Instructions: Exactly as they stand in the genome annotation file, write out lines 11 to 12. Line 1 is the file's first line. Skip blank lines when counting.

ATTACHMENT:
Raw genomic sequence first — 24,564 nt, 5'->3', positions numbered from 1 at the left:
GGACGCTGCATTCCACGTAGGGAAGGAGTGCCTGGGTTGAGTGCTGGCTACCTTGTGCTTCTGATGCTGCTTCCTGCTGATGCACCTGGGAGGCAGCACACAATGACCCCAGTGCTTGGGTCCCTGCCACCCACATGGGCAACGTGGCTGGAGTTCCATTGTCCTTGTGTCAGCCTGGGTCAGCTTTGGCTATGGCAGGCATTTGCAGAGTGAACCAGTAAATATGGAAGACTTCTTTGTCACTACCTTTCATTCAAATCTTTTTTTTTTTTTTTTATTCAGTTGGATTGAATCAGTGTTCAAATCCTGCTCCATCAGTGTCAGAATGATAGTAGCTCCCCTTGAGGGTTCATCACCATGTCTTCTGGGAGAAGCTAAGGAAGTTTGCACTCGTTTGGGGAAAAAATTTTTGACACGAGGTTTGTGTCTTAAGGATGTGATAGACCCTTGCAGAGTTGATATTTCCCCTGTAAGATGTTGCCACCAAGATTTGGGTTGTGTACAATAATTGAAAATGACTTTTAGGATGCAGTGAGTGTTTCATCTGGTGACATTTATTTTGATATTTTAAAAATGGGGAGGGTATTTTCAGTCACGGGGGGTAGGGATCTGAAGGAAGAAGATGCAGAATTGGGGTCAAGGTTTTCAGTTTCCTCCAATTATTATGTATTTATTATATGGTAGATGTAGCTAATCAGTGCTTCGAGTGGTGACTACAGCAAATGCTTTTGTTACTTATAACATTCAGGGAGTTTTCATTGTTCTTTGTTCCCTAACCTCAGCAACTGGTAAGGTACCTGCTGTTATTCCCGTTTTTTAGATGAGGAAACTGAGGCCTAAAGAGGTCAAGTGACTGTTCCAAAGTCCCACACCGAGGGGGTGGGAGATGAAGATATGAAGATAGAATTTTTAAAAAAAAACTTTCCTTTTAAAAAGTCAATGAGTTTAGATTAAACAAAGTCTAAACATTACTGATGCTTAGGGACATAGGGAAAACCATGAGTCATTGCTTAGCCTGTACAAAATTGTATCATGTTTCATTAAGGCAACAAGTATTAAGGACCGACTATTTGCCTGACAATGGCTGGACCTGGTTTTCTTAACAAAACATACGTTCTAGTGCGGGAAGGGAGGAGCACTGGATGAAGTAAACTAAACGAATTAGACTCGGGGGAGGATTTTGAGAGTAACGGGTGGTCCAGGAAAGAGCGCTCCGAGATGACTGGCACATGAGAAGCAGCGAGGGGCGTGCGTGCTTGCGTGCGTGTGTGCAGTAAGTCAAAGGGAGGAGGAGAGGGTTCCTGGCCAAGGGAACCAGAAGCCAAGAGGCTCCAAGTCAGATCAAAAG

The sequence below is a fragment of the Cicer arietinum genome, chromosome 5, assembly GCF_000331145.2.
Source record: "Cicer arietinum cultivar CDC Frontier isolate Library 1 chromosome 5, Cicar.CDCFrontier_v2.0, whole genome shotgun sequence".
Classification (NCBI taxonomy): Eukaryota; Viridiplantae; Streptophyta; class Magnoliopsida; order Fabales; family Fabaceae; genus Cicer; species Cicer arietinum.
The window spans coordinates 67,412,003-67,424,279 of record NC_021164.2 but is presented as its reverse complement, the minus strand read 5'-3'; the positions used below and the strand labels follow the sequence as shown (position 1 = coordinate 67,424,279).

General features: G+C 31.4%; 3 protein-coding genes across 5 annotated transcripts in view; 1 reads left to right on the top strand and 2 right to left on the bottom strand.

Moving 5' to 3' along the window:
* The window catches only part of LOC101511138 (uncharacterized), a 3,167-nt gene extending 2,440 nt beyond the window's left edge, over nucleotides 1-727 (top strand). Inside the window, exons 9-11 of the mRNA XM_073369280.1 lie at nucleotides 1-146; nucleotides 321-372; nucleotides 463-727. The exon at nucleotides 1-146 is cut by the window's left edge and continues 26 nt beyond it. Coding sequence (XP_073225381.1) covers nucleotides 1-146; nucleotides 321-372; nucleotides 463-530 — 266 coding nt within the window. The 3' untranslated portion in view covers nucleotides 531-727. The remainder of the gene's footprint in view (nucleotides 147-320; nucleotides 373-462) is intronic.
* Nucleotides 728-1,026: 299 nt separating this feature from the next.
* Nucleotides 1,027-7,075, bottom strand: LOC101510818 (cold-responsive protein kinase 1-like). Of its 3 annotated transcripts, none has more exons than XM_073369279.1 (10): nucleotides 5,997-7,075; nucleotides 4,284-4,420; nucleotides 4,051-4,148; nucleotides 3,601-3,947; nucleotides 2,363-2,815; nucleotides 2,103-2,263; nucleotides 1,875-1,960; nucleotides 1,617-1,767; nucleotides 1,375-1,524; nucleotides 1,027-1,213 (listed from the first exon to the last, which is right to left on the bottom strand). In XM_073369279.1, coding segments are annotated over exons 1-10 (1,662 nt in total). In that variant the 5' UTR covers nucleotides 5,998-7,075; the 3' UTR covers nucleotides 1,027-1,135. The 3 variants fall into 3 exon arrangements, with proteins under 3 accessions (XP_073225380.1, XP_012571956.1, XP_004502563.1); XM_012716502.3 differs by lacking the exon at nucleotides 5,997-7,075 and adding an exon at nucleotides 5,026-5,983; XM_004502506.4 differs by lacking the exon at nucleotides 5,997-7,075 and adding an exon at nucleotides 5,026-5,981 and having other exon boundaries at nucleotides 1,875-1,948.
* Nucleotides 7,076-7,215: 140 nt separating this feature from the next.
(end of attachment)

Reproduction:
* Nucleotides 1,027-7,075, bottom strand: LOC101510818 (cold-responsive protein kinase 1-like). Of its 3 annotated transcripts, none has more exons than XM_073369279.1 (10): nucleotides 5,997-7,075; nucleotides 4,284-4,420; nucleotides 4,051-4,148; nucleotides 3,601-3,947; nucleotides 2,363-2,815; nucleotides 2,103-2,263; nucleotides 1,875-1,960; nucleotides 1,617-1,767; nucleotides 1,375-1,524; nucleotides 1,027-1,213 (listed from the first exon to the last, which is right to left on the bottom strand). In XM_073369279.1, coding segments are annotated over exons 1-10 (1,662 nt in total). In that variant the 5' UTR covers nucleotides 5,998-7,075; the 3' UTR covers nucleotides 1,027-1,135. The 3 variants fall into 3 exon arrangements, with proteins under 3 accessions (XP_073225380.1, XP_012571956.1, XP_004502563.1); XM_012716502.3 differs by lacking the exon at nucleotides 5,997-7,075 and adding an exon at nucleotides 5,026-5,983; XM_004502506.4 differs by lacking the exon at nucleotides 5,997-7,075 and adding an exon at nucleotides 5,026-5,981 and having other exon boundaries at nucleotides 1,875-1,948.
* Nucleotides 7,076-7,215: 140 nt separating this feature from the next.